From Sen. Mark Warner:
Today marks the 68th anniversary of Brown v. Board of Education – the case that ended institutionalized school segregation in America. But did you know that this case partially came from a Virginia native?
Prior to Brown v. Board, during the Jim Crow era, many Virginia schools remained segregated, including the R.R. Moton High School in Prince Edward County, where sixteen-year-old Barbara Johns was a student. After experiencing many years of substandard school conditions, she felt called to action against the injustice of segregation. On April 23, 1951, she led her classmates in a walkout to draw attention to the issue.
The strike attracted local and national attention, and two lawyers from the NAACP filed a lawsuit against the school district as a result. This case would eventually go on to be filed jointly with four other cases and argued in front of the Supreme Court under the name Brown v. Board of Education. I’m guessing you know the rest from here – the Court ruled that there was no legal basis for “separate but equal” and school segregation was officially outlawed.
I’m proud to honor Barbara Johns, which is why I sponsored a bill securing a National Park Service designation for the Moton Museum in Farmville, which honors Johns and all the others that joined in the local fight to end segregation. This bill passed the Senate unanimously and was recently signed into law, and it will help get the Moton Museum the support and preservation it deserves as it keeps this story alive. I also successfully pushed for a statue of Johns to be placed in the Capitol as another tribute to this civil rights hero – and I’m proud to report that the statue is currently in the works.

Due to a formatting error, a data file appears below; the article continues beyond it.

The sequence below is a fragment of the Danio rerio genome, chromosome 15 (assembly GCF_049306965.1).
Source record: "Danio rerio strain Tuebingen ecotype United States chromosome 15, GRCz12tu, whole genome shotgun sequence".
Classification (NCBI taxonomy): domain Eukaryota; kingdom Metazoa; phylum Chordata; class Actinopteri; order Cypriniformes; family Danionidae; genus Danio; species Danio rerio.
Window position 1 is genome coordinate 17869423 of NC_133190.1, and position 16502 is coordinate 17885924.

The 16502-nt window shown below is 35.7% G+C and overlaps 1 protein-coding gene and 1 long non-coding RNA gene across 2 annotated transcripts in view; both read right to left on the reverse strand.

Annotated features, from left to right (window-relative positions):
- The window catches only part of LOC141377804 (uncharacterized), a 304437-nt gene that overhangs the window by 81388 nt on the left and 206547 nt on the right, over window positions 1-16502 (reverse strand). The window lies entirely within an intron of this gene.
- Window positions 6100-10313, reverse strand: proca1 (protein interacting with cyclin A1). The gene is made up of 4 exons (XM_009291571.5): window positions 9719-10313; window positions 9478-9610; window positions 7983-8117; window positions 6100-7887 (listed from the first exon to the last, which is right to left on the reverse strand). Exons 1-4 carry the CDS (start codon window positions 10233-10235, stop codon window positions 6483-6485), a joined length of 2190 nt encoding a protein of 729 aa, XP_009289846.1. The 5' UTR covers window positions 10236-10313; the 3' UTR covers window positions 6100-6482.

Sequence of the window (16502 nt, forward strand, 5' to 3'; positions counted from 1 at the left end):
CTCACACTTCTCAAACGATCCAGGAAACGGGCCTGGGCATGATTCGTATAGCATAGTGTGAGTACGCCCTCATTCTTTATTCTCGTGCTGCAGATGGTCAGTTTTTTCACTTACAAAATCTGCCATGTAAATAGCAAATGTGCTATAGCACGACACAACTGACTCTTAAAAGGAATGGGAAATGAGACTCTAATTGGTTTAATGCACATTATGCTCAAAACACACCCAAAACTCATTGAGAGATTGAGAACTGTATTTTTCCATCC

There’s still so much to do in pushing for true equality – but celebrating the changemakers that have shaped our history is an important part of that. I’m proud to honor Barbara Johns today and to keep pushing for equality on other fronts, too.